As potentially lethal as the bullets themselves are, there’s also the ever-present threat of debuffs and status conditions attached to them. Mericfully, the game provides players with one of the most rewarding aces in the hole I’ve seen in the genre. Erina is granted an attack bonus for dodging enemy fire and accruing combos. Dynamically ranked based on your performance in the heat of the moment, stringing together a streak of consecutive hits can cause you to dish out absurd damage far sooner than normal. It’s fleeting and intense, making every last hit count. Best of all, these confrontations are even more exhilarating when tackling a zero per cent item collection run. If you find it hard waiting for a foe to come within smacking range of Erina’s trademark piko hammer, imagine not having that hammer at all at all.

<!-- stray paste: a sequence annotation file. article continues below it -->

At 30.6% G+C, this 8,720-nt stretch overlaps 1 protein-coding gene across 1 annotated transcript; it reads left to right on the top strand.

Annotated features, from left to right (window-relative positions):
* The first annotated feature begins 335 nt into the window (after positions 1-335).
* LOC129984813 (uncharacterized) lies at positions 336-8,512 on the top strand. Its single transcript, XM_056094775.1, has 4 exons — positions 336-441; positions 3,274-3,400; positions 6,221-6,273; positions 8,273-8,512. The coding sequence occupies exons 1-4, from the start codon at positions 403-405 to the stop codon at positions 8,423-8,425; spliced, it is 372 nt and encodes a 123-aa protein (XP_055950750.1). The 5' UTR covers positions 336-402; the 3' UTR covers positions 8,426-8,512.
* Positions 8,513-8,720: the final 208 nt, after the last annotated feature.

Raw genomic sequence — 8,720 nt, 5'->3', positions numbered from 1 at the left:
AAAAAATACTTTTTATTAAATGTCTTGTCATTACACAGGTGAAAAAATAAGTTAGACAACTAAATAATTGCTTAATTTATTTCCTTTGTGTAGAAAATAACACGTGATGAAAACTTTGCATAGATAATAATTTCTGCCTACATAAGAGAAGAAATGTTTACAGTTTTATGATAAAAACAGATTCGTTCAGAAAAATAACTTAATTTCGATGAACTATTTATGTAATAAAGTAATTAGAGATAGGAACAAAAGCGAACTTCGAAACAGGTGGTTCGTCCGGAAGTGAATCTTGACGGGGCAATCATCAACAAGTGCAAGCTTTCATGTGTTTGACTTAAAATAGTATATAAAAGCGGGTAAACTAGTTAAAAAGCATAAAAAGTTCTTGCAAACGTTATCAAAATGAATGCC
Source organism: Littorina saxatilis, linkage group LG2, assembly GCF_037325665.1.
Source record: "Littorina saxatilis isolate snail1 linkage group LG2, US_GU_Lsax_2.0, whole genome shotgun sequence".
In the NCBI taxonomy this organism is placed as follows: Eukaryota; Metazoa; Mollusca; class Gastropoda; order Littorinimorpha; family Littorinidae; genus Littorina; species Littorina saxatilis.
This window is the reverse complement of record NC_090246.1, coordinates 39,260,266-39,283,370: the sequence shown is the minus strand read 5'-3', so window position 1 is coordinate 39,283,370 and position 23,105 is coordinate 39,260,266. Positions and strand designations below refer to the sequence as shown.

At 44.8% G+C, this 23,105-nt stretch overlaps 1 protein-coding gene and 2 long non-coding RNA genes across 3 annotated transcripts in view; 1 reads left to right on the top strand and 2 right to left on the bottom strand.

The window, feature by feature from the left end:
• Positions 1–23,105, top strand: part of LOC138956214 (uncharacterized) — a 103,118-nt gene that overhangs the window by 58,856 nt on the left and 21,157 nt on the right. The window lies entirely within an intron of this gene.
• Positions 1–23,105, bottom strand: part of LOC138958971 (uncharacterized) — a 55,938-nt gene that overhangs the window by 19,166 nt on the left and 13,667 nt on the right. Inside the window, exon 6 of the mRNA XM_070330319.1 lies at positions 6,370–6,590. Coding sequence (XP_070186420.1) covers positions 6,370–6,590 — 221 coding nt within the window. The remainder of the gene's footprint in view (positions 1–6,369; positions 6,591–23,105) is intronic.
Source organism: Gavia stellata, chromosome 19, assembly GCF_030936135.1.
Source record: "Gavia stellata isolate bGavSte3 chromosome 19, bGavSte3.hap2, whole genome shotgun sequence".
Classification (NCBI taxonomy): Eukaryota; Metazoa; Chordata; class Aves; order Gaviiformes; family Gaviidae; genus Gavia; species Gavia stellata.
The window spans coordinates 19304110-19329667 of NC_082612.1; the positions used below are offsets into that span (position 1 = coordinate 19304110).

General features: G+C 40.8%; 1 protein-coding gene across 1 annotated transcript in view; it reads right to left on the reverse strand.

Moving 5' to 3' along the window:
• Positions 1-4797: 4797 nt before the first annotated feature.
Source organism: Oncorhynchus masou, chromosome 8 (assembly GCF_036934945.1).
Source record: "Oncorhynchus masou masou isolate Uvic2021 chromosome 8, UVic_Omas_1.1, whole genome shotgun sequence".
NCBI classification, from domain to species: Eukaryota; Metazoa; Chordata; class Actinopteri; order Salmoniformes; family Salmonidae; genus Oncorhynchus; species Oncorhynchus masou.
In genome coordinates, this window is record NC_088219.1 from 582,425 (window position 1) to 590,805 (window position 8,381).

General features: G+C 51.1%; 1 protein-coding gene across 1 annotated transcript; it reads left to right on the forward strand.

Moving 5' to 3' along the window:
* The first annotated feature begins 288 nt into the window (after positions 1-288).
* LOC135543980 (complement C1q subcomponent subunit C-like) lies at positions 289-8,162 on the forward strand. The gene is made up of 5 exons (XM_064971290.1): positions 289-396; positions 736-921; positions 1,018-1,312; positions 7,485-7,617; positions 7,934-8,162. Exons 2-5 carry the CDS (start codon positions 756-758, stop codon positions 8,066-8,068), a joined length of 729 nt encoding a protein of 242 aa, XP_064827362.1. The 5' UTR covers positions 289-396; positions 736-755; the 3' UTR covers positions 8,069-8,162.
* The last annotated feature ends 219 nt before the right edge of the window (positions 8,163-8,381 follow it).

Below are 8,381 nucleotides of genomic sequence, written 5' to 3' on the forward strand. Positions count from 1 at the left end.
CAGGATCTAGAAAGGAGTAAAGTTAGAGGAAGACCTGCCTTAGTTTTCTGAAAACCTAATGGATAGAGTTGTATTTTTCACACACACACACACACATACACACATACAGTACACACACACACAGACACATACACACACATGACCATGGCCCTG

For all that I’ve lavished Rabi Ribi with praise, it’s disappointing that the game’s story feels like a bit of an afterthought compared to its meticulously orchestrated corridors and intense bouts. That’s not to say it doesn’t have its highs, but the scriptwriting does not live up to the intrigue of its premise. Our adventure kicks off when protagonist Erina, once a fuzzy little bunny, awakens inside a box with an appearance more reminiscent of the playboy variety. Puzzled by her exterior and unsure of how to proceed, she heads out in search of her human master, bumping into dozens of friends and foes every step of the way. Most amusingly, she bumps into a cultish band of human bunny-fanatics who serve as the game’s perverted antagonists. This later expands to include stout, glasses-wearing otaku from the big city who are similarly entranced by her new appearance. There’s some commentary on otaku culture in there, but it’s not particular nuanced and often obscured by comedy that will either hit home or fall flat.